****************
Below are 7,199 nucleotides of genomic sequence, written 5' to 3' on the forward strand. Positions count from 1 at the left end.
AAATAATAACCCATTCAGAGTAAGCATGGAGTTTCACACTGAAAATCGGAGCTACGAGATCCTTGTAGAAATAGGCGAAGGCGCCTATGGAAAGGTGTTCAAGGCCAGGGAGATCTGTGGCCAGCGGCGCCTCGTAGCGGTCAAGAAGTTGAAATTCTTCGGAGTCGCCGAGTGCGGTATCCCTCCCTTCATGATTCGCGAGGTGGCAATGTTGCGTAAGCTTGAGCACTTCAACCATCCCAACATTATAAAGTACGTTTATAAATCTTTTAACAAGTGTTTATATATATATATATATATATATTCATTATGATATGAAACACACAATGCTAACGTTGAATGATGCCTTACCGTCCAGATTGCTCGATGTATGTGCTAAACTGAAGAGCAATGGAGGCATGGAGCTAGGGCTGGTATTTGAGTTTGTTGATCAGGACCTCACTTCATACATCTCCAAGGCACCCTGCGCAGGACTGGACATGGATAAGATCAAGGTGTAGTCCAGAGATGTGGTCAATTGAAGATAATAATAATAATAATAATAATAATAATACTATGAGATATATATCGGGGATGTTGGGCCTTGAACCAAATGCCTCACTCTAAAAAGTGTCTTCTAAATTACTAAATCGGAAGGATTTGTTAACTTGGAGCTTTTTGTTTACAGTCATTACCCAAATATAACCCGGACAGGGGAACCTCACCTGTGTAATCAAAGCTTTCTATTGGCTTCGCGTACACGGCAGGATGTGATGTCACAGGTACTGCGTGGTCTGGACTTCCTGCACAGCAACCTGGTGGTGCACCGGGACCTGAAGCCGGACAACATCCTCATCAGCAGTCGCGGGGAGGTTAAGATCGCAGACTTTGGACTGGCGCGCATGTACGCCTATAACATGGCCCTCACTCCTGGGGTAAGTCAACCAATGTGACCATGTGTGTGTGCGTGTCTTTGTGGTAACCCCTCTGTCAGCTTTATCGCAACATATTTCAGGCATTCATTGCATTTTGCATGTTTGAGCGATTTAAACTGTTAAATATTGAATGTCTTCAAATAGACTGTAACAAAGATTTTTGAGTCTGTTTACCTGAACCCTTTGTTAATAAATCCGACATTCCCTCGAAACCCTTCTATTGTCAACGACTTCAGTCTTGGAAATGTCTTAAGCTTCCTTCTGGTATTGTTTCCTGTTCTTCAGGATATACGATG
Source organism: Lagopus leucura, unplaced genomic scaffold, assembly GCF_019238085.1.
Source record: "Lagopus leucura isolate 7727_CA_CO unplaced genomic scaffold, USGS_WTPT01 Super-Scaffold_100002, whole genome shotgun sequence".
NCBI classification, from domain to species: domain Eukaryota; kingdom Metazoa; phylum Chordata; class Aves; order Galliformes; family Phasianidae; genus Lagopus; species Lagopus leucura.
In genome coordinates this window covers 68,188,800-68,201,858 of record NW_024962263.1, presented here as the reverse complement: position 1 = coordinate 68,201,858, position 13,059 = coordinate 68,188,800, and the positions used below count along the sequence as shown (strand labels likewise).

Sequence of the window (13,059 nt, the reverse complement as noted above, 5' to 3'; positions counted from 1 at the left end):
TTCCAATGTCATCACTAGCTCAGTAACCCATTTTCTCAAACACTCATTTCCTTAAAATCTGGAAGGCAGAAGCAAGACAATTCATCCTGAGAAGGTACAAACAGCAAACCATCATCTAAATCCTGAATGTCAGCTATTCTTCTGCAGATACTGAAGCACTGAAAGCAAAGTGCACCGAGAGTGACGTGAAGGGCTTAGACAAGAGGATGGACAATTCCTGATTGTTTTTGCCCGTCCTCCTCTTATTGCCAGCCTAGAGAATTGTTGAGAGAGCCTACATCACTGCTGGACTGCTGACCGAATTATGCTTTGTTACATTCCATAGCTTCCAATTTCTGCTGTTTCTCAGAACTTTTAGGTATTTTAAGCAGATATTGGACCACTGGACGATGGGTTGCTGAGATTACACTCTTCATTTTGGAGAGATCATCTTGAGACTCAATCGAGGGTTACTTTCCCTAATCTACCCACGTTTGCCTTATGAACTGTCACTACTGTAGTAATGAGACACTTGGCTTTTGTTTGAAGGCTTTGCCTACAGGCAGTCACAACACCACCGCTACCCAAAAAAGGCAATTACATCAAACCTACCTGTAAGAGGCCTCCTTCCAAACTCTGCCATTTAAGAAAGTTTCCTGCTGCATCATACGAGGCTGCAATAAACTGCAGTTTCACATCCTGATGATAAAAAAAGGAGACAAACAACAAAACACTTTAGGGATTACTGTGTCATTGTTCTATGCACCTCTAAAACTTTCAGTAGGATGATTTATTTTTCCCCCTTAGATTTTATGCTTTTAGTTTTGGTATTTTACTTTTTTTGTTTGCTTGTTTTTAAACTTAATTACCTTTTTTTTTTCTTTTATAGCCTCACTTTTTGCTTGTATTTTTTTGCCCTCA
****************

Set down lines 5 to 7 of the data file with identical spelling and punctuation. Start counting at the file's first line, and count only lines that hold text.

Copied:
NCBI classification, from domain to species: domain Eukaryota; kingdom Metazoa; phylum Chordata; class Aves; order Galliformes; family Phasianidae; genus Lagopus; species Lagopus leucura.
In genome coordinates this window covers 68,188,800-68,201,858 of record NW_024962263.1, presented here as the reverse complement: position 1 = coordinate 68,201,858, position 13,059 = coordinate 68,188,800, and the positions used below count along the sequence as shown (strand labels likewise).

Sequence of the window (13,059 nt, the reverse complement as noted above, 5' to 3'; positions counted from 1 at the left end):